When the Judge Said, 'You're Disabled'
In January of this year, on my 26th birthday, at the end of my disability hearing, the judge declared me permanently disabled after two-and-a-half years of appeals, lawyers and anxiety. I had mentally prepared myself to not get an answer that day, and even though I knew I had a rock solid case, I wasn’t expecting to hear him say it.
“You are disabled.”
He told my lawyer and I that he didn’t even have to look at all the evidence. I walked out of the room dazed; my husband met me and walked me to the car. As soon as the door closed and I saw the disability placard hanging in the mirror, I broke down.
This is what we had been fighting for, right? To get the financial and insurance benefits that I need? So why did I feel like I got punched in the stomach by Muhammad Ali?
The reality of being labeled legally disabled for the rest of my life was overwhelming, even though I already knew it. Hearing a federal judge deem me disabled felt different. Coming to terms with being disabled on your own is different than a judge or doctor or anyone else telling you that you are disabled.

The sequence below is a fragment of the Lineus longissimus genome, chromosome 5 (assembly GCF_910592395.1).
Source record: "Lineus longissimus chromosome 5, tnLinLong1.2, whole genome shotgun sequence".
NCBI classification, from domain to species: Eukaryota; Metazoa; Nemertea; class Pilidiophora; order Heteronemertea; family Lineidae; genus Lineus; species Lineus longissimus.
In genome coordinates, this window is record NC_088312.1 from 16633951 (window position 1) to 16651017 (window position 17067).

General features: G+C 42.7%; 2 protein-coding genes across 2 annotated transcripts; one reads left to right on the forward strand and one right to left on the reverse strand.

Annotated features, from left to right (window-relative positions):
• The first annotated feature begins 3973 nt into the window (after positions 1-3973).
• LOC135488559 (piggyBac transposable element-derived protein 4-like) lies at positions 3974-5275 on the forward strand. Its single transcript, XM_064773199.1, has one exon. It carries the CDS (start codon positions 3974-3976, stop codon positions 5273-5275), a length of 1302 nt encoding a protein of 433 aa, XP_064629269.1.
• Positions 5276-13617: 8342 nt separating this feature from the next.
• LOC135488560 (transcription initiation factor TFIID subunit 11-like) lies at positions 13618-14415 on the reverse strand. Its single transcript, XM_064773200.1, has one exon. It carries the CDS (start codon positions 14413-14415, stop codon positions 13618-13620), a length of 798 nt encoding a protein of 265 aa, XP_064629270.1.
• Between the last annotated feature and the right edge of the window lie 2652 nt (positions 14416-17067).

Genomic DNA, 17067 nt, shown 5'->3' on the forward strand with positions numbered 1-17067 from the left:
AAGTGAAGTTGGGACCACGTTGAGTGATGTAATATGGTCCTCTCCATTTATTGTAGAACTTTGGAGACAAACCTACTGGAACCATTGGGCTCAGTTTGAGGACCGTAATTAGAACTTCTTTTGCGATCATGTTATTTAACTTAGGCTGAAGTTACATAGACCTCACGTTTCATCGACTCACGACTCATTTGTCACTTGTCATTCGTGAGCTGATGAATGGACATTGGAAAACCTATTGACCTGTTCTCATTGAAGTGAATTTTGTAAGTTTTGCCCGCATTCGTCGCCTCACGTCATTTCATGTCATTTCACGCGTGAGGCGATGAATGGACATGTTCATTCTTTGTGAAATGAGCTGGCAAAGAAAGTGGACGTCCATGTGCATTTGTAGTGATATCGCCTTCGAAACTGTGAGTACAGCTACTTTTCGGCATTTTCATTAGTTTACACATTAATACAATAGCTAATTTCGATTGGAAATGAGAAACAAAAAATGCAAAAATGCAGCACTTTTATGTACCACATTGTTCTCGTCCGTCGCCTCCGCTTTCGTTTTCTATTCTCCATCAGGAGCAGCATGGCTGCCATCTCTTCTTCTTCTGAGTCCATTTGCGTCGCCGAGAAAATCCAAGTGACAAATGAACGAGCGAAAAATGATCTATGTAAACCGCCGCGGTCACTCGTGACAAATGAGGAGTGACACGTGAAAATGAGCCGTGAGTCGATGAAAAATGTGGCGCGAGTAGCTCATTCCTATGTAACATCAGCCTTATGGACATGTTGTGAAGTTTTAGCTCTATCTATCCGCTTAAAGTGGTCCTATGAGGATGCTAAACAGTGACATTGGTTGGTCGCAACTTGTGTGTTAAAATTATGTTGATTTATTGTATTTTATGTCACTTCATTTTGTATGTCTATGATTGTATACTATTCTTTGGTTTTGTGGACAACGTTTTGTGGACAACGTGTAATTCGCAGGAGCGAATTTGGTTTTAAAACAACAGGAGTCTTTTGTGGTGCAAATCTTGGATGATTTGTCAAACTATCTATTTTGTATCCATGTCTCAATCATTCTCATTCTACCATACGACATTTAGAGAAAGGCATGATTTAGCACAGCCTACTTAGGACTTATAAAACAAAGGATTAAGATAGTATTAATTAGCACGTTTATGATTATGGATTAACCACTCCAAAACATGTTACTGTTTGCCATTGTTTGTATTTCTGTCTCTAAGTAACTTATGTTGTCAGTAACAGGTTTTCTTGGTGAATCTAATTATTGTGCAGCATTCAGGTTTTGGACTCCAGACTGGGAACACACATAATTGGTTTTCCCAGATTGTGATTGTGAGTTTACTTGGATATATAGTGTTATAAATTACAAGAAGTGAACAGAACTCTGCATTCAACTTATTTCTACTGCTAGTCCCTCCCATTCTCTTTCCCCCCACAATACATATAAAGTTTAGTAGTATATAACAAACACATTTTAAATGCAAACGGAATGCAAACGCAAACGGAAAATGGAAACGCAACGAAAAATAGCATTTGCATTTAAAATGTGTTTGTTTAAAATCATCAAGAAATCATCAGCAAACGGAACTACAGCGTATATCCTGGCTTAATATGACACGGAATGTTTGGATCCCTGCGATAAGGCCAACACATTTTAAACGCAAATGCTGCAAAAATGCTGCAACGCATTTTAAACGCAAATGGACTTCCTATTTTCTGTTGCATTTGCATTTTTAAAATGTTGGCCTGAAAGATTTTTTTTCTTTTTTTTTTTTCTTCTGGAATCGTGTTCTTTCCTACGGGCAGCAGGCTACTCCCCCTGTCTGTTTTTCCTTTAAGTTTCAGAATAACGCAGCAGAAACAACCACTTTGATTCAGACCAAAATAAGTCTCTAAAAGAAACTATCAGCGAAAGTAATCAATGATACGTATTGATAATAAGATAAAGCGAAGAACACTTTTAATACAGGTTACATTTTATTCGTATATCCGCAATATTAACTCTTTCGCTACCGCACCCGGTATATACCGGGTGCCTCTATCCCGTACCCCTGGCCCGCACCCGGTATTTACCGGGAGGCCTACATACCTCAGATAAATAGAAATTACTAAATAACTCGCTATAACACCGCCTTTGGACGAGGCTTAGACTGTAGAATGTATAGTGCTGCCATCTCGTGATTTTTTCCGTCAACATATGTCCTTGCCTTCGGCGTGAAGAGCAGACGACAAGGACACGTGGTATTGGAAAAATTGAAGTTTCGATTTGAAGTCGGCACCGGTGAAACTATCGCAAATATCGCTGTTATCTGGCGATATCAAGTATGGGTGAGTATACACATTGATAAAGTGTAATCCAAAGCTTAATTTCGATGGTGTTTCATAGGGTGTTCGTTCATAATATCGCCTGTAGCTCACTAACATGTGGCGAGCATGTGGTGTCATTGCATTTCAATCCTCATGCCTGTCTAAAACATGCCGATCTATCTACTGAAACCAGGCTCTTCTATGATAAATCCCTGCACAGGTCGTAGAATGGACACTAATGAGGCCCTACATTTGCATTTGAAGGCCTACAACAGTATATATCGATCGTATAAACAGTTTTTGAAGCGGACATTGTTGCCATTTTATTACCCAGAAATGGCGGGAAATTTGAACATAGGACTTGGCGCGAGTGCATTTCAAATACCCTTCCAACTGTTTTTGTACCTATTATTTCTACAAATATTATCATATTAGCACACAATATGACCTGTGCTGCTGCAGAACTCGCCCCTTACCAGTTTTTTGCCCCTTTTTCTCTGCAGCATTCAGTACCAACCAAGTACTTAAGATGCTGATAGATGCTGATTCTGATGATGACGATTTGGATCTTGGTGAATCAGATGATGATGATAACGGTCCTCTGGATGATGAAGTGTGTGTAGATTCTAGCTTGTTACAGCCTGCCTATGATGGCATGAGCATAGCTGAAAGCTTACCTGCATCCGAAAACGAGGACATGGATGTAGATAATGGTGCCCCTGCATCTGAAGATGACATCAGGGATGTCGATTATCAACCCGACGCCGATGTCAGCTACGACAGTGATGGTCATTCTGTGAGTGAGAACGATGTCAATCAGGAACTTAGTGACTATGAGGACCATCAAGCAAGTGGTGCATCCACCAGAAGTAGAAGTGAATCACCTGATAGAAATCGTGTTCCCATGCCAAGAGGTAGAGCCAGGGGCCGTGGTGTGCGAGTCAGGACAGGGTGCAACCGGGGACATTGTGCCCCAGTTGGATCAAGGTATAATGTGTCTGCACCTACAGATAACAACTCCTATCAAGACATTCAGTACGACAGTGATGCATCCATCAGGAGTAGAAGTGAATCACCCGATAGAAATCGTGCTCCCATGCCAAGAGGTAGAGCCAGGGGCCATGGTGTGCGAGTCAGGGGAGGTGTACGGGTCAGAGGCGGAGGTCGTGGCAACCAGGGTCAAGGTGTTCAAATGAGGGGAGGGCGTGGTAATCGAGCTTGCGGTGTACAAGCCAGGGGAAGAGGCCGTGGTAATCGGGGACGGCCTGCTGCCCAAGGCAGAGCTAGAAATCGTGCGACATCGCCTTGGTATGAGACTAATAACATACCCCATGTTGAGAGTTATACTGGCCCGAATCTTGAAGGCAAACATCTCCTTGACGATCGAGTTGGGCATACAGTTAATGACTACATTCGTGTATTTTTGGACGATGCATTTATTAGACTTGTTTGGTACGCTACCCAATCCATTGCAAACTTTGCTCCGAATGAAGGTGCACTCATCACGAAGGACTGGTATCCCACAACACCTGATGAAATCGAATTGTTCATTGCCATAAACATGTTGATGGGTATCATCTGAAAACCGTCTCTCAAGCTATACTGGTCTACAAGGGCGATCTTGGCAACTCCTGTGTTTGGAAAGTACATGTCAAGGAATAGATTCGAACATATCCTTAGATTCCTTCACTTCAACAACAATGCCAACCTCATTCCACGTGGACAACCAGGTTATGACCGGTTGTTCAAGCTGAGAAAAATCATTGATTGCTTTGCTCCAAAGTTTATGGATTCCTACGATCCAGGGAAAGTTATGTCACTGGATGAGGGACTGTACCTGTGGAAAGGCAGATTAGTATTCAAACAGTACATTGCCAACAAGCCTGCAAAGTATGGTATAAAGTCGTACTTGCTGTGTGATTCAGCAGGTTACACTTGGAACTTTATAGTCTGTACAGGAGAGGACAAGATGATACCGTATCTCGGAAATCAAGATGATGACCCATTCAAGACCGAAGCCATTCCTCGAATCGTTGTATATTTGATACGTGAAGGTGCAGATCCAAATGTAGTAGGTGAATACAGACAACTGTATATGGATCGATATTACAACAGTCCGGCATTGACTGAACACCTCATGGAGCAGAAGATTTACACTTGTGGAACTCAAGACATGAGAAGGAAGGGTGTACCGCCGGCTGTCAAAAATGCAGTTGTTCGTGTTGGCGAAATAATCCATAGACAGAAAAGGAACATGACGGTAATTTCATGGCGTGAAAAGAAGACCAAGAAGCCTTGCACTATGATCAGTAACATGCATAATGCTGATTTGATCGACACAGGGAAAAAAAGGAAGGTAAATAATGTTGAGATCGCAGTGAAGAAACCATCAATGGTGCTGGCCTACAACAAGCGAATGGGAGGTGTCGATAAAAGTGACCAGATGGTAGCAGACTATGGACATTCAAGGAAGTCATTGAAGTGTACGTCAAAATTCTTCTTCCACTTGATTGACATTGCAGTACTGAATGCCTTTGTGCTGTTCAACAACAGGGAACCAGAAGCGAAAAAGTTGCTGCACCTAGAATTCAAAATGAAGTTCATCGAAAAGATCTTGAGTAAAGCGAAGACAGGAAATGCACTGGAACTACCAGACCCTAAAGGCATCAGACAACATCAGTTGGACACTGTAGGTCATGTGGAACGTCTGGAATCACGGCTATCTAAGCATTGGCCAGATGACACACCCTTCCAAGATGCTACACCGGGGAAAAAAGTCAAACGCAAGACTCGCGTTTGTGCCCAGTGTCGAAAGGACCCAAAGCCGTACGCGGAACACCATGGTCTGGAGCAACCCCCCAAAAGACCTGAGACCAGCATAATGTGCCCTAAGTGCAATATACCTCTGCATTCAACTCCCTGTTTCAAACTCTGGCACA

I thought back 10 years, hell even five, and never thought I would be legally disabled. Ten years ago I was an invincible force that was going to be a Marine for eight years and then move into law enforcement and be a K9 handler. Of course that didn’t happen. But 16-year-olds can dream.
Twenty-six-year-olds can dream too. I have different dreams. I want to be an advocate, a photographer and be more independent by being a service dog handler. I realized I have to take baby steps, accept the cards I have been dealt and work with them. I will get there. I will achieve my short-term goals, work on making long-term goals and go from there.
Getty image by Pattanaphong Khuankaew.